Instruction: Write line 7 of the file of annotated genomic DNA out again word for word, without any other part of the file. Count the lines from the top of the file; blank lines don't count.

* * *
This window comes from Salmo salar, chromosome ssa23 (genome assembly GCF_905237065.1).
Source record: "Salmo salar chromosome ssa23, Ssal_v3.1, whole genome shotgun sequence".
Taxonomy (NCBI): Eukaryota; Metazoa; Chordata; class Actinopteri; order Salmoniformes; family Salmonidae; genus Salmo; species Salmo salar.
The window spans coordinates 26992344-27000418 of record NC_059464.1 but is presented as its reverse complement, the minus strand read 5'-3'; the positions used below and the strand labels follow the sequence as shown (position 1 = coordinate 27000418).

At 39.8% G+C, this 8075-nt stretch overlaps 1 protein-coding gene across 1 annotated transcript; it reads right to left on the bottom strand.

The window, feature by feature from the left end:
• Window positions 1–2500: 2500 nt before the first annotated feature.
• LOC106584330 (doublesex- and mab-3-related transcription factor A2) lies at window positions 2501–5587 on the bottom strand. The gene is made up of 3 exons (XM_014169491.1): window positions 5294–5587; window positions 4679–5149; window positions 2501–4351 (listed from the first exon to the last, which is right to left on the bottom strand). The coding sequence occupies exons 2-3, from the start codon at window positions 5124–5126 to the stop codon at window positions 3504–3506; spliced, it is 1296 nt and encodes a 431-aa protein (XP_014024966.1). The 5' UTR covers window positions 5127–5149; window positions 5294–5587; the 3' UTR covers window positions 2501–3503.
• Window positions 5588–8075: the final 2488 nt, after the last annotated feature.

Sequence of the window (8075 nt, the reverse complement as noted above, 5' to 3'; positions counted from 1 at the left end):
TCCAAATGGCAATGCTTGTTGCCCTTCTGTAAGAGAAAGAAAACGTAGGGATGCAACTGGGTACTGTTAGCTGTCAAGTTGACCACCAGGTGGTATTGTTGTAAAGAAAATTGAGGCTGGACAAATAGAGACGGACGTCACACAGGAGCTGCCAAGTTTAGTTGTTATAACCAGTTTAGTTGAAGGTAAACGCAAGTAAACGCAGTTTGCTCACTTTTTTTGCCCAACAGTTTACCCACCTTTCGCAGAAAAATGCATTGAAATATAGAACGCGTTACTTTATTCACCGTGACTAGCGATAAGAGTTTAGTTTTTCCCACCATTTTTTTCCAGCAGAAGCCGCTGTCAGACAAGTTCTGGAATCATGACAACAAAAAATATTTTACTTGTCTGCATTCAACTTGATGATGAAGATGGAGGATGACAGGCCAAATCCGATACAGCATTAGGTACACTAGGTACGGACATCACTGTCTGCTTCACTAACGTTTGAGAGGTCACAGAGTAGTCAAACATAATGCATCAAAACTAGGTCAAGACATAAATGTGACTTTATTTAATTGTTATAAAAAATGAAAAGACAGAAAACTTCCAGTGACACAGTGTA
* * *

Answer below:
• Window positions 1–2500: 2500 nt before the first annotated feature.